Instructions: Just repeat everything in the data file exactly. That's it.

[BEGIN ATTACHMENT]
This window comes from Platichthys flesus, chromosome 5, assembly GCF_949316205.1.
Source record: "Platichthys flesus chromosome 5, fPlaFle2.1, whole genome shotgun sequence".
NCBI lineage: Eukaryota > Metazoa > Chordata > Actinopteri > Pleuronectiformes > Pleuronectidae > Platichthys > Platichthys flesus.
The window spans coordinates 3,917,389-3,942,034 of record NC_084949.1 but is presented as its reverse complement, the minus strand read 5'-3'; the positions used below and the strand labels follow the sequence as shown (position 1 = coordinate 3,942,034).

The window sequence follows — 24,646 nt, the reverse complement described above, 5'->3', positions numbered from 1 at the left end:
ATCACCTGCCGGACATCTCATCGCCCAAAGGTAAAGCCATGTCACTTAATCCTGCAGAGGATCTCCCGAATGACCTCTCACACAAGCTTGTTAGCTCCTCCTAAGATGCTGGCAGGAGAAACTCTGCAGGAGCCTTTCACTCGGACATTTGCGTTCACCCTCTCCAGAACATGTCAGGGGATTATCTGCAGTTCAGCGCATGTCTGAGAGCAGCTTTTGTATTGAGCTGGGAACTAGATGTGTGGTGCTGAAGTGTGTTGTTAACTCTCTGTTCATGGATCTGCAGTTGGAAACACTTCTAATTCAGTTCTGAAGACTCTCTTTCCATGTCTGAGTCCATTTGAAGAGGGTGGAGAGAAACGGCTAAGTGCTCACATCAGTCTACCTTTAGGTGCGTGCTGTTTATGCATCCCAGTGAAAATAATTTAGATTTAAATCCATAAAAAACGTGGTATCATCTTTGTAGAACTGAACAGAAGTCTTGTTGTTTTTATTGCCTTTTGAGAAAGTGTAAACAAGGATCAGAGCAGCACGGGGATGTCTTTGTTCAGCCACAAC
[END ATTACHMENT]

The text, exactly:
This window comes from Platichthys flesus, chromosome 5, assembly GCF_949316205.1.
Source record: "Platichthys flesus chromosome 5, fPlaFle2.1, whole genome shotgun sequence".
NCBI lineage: Eukaryota > Metazoa > Chordata > Actinopteri > Pleuronectiformes > Pleuronectidae > Platichthys > Platichthys flesus.
The window spans coordinates 3,917,389-3,942,034 of record NC_084949.1 but is presented as its reverse complement, the minus strand read 5'-3'; the positions used below and the strand labels follow the sequence as shown (position 1 = coordinate 3,942,034).

The window sequence follows — 24,646 nt, the reverse complement described above, 5'->3', positions numbered from 1 at the left end:
ATCACCTGCCGGACATCTCATCGCCCAAAGGTAAAGCCATGTCACTTAATCCTGCAGAGGATCTCCCGAATGACCTCTCACACAAGCTTGTTAGCTCCTCCTAAGATGCTGGCAGGAGAAACTCTGCAGGAGCCTTTCACTCGGACATTTGCGTTCACCCTCTCCAGAACATGTCAGGGGATTATCTGCAGTTCAGCGCATGTCTGAGAGCAGCTTTTGTATTGAGCTGGGAACTAGATGTGTGGTGCTGAAGTGTGTTGTTAACTCTCTGTTCATGGATCTGCAGTTGGAAACACTTCTAATTCAGTTCTGAAGACTCTCTTTCCATGTCTGAGTCCATTTGAAGAGGGTGGAGAGAAACGGCTAAGTGCTCACATCAGTCTACCTTTAGGTGCGTGCTGTTTATGCATCCCAGTGAAAATAATTTAGATTTAAATCCATAAAAAACGTGGTATCATCTTTGTAGAACTGAACAGAAGTCTTGTTGTTTTTATTGCCTTTTGAGAAAGTGTAAACAAGGATCAGAGCAGCACGGGGATGTCTTTGTTCAGCCACAAC